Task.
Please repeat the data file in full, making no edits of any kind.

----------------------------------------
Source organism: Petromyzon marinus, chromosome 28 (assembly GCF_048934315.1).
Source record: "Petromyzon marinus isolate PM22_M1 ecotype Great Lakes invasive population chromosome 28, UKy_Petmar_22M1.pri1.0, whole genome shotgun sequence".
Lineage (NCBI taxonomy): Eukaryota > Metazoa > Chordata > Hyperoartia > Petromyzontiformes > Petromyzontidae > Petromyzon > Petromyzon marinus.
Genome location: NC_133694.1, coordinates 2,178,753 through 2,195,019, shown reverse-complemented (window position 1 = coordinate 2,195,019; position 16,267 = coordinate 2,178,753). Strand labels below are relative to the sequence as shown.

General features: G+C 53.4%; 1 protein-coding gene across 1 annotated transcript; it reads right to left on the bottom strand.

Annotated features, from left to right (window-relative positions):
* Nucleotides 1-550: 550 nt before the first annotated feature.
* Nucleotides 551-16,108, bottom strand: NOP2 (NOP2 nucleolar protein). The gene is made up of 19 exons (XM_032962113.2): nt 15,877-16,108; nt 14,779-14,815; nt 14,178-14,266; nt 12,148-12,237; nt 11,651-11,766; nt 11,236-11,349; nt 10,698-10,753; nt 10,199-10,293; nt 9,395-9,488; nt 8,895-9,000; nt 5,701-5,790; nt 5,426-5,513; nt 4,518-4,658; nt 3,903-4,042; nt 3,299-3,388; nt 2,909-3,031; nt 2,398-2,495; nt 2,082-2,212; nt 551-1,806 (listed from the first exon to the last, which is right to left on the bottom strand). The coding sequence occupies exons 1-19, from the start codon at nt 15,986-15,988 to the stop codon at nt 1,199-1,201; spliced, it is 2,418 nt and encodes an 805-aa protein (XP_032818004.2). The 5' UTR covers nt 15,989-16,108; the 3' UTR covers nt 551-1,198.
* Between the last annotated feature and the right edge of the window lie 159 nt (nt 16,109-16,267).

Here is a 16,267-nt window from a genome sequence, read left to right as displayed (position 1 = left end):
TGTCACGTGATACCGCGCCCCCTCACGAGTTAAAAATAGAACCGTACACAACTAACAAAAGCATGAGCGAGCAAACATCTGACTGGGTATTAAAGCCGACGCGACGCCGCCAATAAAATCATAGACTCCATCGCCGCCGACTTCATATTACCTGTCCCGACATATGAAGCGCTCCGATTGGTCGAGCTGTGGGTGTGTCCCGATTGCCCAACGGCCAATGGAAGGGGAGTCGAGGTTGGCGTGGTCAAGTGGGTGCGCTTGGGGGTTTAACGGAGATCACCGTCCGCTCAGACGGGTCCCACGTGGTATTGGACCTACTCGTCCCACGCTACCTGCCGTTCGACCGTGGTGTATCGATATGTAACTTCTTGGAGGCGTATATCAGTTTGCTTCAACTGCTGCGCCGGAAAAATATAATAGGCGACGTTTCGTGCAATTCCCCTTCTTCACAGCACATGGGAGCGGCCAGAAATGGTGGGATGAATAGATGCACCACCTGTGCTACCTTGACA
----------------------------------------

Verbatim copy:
Source organism: Petromyzon marinus, chromosome 28 (assembly GCF_048934315.1).
Source record: "Petromyzon marinus isolate PM22_M1 ecotype Great Lakes invasive population chromosome 28, UKy_Petmar_22M1.pri1.0, whole genome shotgun sequence".
Lineage (NCBI taxonomy): Eukaryota > Metazoa > Chordata > Hyperoartia > Petromyzontiformes > Petromyzontidae > Petromyzon > Petromyzon marinus.
Genome location: NC_133694.1, coordinates 2,178,753 through 2,195,019, shown reverse-complemented (window position 1 = coordinate 2,195,019; position 16,267 = coordinate 2,178,753). Strand labels below are relative to the sequence as shown.

General features: G+C 53.4%; 1 protein-coding gene across 1 annotated transcript; it reads right to left on the bottom strand.

Annotated features, from left to right (window-relative positions):
* Nucleotides 1-550: 550 nt before the first annotated feature.
* Nucleotides 551-16,108, bottom strand: NOP2 (NOP2 nucleolar protein). The gene is made up of 19 exons (XM_032962113.2): nt 15,877-16,108; nt 14,779-14,815; nt 14,178-14,266; nt 12,148-12,237; nt 11,651-11,766; nt 11,236-11,349; nt 10,698-10,753; nt 10,199-10,293; nt 9,395-9,488; nt 8,895-9,000; nt 5,701-5,790; nt 5,426-5,513; nt 4,518-4,658; nt 3,903-4,042; nt 3,299-3,388; nt 2,909-3,031; nt 2,398-2,495; nt 2,082-2,212; nt 551-1,806 (listed from the first exon to the last, which is right to left on the bottom strand). The coding sequence occupies exons 1-19, from the start codon at nt 15,986-15,988 to the stop codon at nt 1,199-1,201; spliced, it is 2,418 nt and encodes an 805-aa protein (XP_032818004.2). The 5' UTR covers nt 15,989-16,108; the 3' UTR covers nt 551-1,198.
* Between the last annotated feature and the right edge of the window lie 159 nt (nt 16,109-16,267).

Here is a 16,267-nt window from a genome sequence, read left to right as displayed (position 1 = left end):
TGTCACGTGATACCGCGCCCCCTCACGAGTTAAAAATAGAACCGTACACAACTAACAAAAGCATGAGCGAGCAAACATCTGACTGGGTATTAAAGCCGACGCGACGCCGCCAATAAAATCATAGACTCCATCGCCGCCGACTTCATATTACCTGTCCCGACATATGAAGCGCTCCGATTGGTCGAGCTGTGGGTGTGTCCCGATTGCCCAACGGCCAATGGAAGGGGAGTCGAGGTTGGCGTGGTCAAGTGGGTGCGCTTGGGGGTTTAACGGAGATCACCGTCCGCTCAGACGGGTCCCACGTGGTATTGGACCTACTCGTCCCACGCTACCTGCCGTTCGACCGTGGTGTATCGATATGTAACTTCTTGGAGGCGTATATCAGTTTGCTTCAACTGCTGCGCCGGAAAAATATAATAGGCGACGTTTCGTGCAATTCCCCTTCTTCACAGCACATGGGAGCGGCCAGAAATGGTGGGATGAATAGATGCACCACCTGTGCTACCTTGACA